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Apr
14
2024
Village Life

My Name Is Iden | Happy Iden-pendence Day

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This past July 5 was my three-year “traniversary,” the anniversary of my coming out as transgender and beginning my transition. A day I’ve dubbed “Iden’s Day.”

The closeness of Iden’s Day and Independence Day was not intentional, but the irony of the coincidence has not been lost on me.

July 4, 1776, was a sort of coming out for our nation. A day when we — and by “we,” I mean a small group of elites speaking for an entire diverse populace — decided to stand up and declare our independence. That day we announced to the world that we rejected having our lives determined by powers that did not understand us or value us as individuals. We rejected the hypocrisy of a system of government that demanded the loyalty of a citizen while denying us the rights of a citizen.

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It was an unprecedented assertion and a courageous one. War followed.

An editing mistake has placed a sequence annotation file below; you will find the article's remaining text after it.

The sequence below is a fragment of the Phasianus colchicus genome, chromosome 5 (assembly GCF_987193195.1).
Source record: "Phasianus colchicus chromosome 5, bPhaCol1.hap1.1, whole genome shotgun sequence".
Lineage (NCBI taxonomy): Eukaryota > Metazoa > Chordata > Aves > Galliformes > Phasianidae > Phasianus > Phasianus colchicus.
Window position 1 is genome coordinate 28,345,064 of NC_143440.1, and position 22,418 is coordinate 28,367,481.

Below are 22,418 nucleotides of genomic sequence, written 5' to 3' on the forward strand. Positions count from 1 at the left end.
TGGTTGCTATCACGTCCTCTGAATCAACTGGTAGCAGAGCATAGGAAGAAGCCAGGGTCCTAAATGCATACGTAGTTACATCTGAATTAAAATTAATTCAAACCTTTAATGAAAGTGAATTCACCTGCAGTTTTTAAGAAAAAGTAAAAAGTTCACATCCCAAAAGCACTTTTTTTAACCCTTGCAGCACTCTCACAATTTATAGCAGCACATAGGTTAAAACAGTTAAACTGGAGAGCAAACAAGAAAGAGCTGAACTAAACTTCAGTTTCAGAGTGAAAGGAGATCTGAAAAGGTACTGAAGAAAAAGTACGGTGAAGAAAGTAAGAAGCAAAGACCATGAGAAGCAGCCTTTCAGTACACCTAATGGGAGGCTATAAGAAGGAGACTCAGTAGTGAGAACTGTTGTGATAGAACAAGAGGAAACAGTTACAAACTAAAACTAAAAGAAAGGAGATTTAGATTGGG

We all know how it played out. We hear that story every year. Every year, we march in parades. Every year we wave our flags, and every year we rip the night sky apart. All of it to commemorate our historical coming out.

Now let me tell you a story that maybe you haven’t heard.

July 2, 2020, was the first day that I dressed completely in women’s clothing. I had been planning it for several months, waiting for a few days when I would be alone and could go shopping. That opportunity finally came to me when my wife and kids left for a week to visit her family. I didn’t let it pass.

I was beyond excited. I finished my shift at the fire department, jumped in the car, and drove straight to Target. I waited a half an hour for them to open and was the first customer through the door. Another hour and I was standing in front of the mirror, sobbing.